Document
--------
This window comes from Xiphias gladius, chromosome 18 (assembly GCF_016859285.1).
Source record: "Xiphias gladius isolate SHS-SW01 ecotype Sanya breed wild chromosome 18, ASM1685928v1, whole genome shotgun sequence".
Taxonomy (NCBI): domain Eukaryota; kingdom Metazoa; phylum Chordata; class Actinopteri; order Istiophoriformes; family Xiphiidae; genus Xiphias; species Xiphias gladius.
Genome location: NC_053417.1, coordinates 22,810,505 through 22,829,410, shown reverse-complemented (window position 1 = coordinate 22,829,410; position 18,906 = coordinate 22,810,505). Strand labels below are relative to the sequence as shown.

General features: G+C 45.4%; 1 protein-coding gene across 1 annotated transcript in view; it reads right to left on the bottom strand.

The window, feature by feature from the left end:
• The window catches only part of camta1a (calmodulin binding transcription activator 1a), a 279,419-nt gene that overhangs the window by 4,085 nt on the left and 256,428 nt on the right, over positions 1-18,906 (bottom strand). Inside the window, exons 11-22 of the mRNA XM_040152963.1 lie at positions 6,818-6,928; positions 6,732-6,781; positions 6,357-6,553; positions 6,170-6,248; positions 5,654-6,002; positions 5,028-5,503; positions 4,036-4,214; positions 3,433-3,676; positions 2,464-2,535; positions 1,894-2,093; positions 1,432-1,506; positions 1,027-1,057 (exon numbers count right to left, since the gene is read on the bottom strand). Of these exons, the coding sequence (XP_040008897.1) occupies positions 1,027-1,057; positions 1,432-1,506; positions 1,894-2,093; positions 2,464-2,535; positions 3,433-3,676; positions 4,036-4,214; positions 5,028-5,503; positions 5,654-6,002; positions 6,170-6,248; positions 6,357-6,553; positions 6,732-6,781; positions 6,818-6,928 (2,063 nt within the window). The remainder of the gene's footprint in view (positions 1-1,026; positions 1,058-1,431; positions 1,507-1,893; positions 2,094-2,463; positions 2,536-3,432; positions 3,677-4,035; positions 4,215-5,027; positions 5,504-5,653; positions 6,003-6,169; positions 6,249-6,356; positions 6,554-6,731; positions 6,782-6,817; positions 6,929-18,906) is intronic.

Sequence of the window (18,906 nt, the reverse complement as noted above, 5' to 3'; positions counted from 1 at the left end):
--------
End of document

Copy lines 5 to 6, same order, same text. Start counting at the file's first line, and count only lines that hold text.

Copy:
General features: G+C 45.4%; 1 protein-coding gene across 1 annotated transcript in view; it reads right to left on the bottom strand.

The window, feature by feature from the left end: